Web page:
They can easily spread into turfgrass. You can dig these up to remove them but make sure you remove all the root or they will grow back.
Broadleaf Plantain has green, oval to egg-shaped leaves that grow in a rosette. They have thick stems that meet at a base and when the stems are broken, they reveal string-like veins that resemble those in celery.
You can identify this groundcover weed by its scalloped leaves and clusters of purple flowers in late spring.
One of the easiest ways to tell clover from similar looking weeds like Oxalis is by looking for a whitish crescent in the center of the leaves.
Musk thistle can be controlled by digging the plant out of your flowerbeds. I’ve found that a tiling spade works best for this job, it helps to get as much of the root as you can. Just be sure to wear heavy gloves when you dig them as the plant has needle like thorns on its’ leaves.
When it comes to controlling weeds in your lawn, knowing what you are trying to kill is more than half the battle. Once you know the weed you can then choose from many options to control them, sometimes if you get it early enough it won’t cost an arm and a leg to get rid of them.
Dandelion is probably the easiest to recognize, it’s leaves are lance-shaped with irregular and jagged edges. And there are few plants that can be identified as quickly with it’s bright yellow flowers, and their seed heads that look like puffballs. They are perennial, which simply means, once a plant establishes it’s self in your lawn it will grow every year unless you take action to control it.
They can produce a lot of seed so they spread across your property very rapidly. They also spread from one area of your lawn to another by hitching a ride when you mow your lawn.
The good news is that Dandelion is fairly easy to control. If you don’t have too many you can pull them by hand by using a weeding tool made for dandelions. If they do get established in your lawn and there are just too many to pull by hand you can control them by spraying or during your fertilizing application. There are pet-safe options available as well.
The flowers of a Liriope shrub will shoot up above the foliage to give it a nice contrast. Liriope Plants are good ground covers to prevent weeds! With tons of varieties, shapes, sizes, and colors to choose from, there is something for every garden! Maybe you want green leaves with white, like the Variegated Liriope that shows off more than just your usual green colored leaves.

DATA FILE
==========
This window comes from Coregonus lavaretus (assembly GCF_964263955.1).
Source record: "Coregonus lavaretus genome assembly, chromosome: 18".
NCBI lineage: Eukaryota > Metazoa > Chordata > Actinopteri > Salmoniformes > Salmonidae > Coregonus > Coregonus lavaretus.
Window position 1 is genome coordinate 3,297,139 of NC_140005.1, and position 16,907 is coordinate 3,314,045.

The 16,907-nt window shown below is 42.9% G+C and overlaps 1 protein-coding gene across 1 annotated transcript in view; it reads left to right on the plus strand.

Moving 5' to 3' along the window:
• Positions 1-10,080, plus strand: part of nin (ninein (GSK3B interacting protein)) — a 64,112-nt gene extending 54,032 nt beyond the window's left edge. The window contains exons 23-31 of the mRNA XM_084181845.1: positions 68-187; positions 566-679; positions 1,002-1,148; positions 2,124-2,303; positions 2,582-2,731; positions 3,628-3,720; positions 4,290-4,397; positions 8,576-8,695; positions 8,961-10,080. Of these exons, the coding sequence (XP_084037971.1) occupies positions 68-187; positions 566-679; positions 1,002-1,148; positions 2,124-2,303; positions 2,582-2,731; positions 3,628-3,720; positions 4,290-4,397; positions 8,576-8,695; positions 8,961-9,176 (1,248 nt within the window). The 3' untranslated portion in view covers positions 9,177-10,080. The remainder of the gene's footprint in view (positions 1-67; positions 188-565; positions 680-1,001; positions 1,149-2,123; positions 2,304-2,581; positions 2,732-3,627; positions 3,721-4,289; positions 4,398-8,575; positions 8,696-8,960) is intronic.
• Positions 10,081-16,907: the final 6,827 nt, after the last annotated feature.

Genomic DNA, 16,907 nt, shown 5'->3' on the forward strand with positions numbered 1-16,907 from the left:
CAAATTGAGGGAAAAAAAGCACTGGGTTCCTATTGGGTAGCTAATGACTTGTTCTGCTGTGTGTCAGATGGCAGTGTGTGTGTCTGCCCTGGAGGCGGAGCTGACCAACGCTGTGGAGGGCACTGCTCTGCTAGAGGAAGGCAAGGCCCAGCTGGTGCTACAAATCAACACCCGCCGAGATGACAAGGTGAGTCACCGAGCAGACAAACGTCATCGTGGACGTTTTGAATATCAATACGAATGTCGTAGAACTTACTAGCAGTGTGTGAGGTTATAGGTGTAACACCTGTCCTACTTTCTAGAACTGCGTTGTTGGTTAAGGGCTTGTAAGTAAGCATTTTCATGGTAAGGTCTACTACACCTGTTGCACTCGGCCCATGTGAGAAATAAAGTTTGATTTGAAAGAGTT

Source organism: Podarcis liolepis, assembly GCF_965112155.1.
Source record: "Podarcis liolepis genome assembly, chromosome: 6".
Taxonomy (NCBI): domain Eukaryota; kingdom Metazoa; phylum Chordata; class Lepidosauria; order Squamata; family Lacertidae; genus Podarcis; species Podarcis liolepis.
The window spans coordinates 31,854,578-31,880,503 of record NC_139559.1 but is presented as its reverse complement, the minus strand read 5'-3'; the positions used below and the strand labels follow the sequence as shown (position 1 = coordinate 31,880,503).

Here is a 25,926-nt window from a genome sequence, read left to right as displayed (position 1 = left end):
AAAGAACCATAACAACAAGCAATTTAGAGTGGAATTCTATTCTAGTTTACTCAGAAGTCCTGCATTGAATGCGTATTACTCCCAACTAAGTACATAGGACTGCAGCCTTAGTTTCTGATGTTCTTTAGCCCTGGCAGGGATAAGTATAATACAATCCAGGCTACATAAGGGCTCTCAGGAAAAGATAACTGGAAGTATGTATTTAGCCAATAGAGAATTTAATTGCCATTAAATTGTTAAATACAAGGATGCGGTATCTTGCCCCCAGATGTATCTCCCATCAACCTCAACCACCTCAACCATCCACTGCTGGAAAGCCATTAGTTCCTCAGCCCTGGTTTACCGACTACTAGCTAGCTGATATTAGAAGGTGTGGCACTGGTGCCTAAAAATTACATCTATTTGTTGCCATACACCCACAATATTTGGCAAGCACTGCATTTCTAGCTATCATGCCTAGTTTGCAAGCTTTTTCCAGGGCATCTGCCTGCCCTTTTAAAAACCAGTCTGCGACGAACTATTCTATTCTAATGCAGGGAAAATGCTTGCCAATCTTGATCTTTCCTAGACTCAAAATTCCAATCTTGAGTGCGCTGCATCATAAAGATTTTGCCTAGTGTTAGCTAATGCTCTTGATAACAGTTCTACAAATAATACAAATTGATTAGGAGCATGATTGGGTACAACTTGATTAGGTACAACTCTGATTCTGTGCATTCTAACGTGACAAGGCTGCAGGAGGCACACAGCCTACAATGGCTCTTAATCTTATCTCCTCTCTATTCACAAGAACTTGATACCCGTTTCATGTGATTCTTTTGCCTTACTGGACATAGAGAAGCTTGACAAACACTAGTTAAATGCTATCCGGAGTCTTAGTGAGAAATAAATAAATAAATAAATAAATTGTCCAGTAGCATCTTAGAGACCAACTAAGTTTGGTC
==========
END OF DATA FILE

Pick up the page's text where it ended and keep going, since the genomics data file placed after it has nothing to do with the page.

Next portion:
Or maybe you want to show off the dark purple flowers and berries that the Liriope Royal Purple produces. These are all tough ornamental grasses that are low maintenance. Gardeners of all skill levels can keep this plant thriving. Forming clumps that may need to be divided in spring, Liriope will shoot up tall 12 inches to 24-inch blades of foliage to help keep weeds at bay.
Need a ground cover to eliminate weeds? The Variegated Flax Lily is a great option for southern gardeners to add to their landscape. With tall 1-2 feet long spikes that are green and white, the flax lily plant will spread in clumps to cover any area.
This flowering ground cover produces small star-shaped flowers that appear in spring and attract beneficial pollinators like butterflies and bees. The only vice is that it likes the heat and has little cold tolerance – only growing in USDA zones 8-11.
If you have a planting site with morning sun that it will thrive, but the harsh afternoon sun can inhibit its growth. Commonly referred to as monkey grass because of its growth pattern; it is both low maintenance and drought tolerant. Plus it makes an excellent edging plant or border plant and can fit into any area of the garden. It is also great for foot traffic by adding stepping stones in which the green can flow around.
Not only that, but they can also add new colors and textures into the landscape. Many produce prolific blooms during the spring and summer growing seasons for an extra splash of color! We have formulated a list of the best ground cover plants to prevent weeds.
Autumn fern shrubs foliage fades to green once it reaches maturity in fall. Ferns like our Autumn Brilliance Fern are an excellent weed control ground cover due to their ability to grow almost anywhere even in moist soil! Additionally, the bright copper and orange colors that the Autumn fern puts out as new growth is a head turner to anyone strolling through your garden.
The orange fronds eventually fade to green as the active growing season progresses. Growing up to 24 inches tall and wide at maturity, the plant will spread around the area it is planted in. Plant ferns as accent plants in woodland gardens, in shrub borders, or in containers where their beauty can be adorned. The perfect shade-loving shrub.
Variegated Liriope Shrub
Mondo Grass is one of the best ground covers that kills weeds because it has a vigorous growth habit and spreads easily. Growing across the United States in USDA hardiness zones 6-10, this dwarf shrub prefers full shade to part shade for best results.
Ground cover plants are an essential part of landscaping and have many uses in the garden. They can be used to carpet the garden, prevent erosion on slopes, cover shaded areas under trees, and prevent weeds from choking out other plants.
These flowers will last up to a day but they will rebloom with new buds for several months at a time. Looking for something more colorful and bright for your garden beds? Daylily plants are the best choice! Daylilies are short shrubs that create bursts of color through spring and summer with their reblooming flowers.
With tons of colors to choose from and having some of the best planting qualities, you can’t go wrong with adding daylilies to your repertoire! Choose a red variety like the Little Business Daylily or the classic yellow Stella de Oro Daylily. They are some of the best ground cover plants to suppress weeds!